Surely "the flowers fall" should have been accepted?


    Surely "the flowers fall" should have been accepted?

    Of course.

    Do you have a screenshot of that sentence being rejected in a translation exercise?


    "The flowers are falling" sounds like a lyric to an anime song tho xD


    I got this correct, but wondered if you could say "die blumen sind fallen"? Or in this case is "sind" not needed?


    wondered if you could say "die blumen sind fallen"?

    No, you can't.

    Or in this case is "sind" not needed?

    Adding sind here would be simply wrong.

    Like saying (for example) "The flowers do are falling."

    Saying that "do" is "not needed" in that sentence sounds a bit as if you could add it if you want to -- but you can't; adding that unnecessary helping verb is simply wrong.

    Same with adding sind to die Blumen fallen.

    Also, please pay attention to the correct spelling -- Blumen is spelled with a capital B.


    Perhaps you saw somewhere a similar sentence in a past tense called Perfekt: die Blumen sind gefallen ("the flowers have fallen")?


    Flowers 'drop' when they die, they don't fall, unless it is from height.


    Like a battle with the flowers and the flowers have fallen in battle XD


    "Der Himmel fällt" means "The sky is falling DOWN" (but "The sky is falling" is wrong, per Duo). But meanwhile...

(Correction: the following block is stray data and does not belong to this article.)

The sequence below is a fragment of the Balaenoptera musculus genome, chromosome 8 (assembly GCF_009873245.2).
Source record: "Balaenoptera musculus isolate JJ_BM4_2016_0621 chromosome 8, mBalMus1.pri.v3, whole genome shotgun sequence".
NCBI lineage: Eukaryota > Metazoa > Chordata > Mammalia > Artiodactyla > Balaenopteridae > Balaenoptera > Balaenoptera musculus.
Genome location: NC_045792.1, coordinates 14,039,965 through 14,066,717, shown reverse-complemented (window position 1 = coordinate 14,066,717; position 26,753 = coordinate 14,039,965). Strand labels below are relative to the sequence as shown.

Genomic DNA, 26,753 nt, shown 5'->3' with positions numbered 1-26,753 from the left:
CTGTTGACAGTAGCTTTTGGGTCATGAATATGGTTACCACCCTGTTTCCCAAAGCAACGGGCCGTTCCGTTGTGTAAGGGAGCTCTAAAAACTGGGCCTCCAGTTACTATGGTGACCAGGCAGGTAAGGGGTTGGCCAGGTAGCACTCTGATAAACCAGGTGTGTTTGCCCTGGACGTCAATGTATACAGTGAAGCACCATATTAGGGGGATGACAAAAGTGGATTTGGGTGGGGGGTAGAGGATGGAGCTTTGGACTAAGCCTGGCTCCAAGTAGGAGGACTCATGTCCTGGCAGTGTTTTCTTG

"Die Blumen fallen" means "The flowers are falling" (but "The flowers are falling DOWN" is wrong, per Duo.

    So... it just depends on exactly WHAT is falling then?


    Down is subjective, in space flowers could fall UP.


    What is the difference between "The sky is falling down" and "The sky is falling"?


    Would "petals" be a valid translation of Blumen?



    Blumen are flowers.

    Petals (Blütenblätter) are just one part of a flower.


    Vielen Dank :)


    Are Fallen , are falling- how do you write in German?


    they are falling - sie fallen

    same as they fall = sie fallen


    das sagt man nicht, sondern: Die Blätter fallen (von den Bäumen), oder: Der Regen fällt (vom Himmel).


    Und wenn jemand Blumen fallen lässt, dann fallen die auch.


    What is the difference between fållen and fallen (with the umlaut and without)?


    What is the difference between fållen and fallen (with the umlaut and without)?

    fällen is to fell, fallen is to fall :)

    fällen is the causative verb: "to cause something to fall".

    For example, Er hat den Baum gefällt. "He has felled the tree." (= He cut down the tree, causing it to fall.)

    It's most commonly used with a tree as the object in German, unlike English, where you can also, for example, "fell a man with a single blow" (i.e. knock him down, cause him to fall and possibly die).


    shouldn't it be "fallen die blumen"? because the verb goes first? I'm confused...


    I'm not sure why you have that impression. The verb goes second, not first, in a declarative sentence.


    Why not "the flowers fell "


    "Fallen" is present tense, so you need "The flowers fall."


    hey why is "the flowers fell" not a correct answer


    why is "the flowers fell" not a correct answer

    Because "fell" is past tense but fallen is present tense.


    Flowers dont fall, leaves do!


    Almond blossoms bloom in winter and fall in spring. Almond leaves fall in summer and the almonds fall in fall.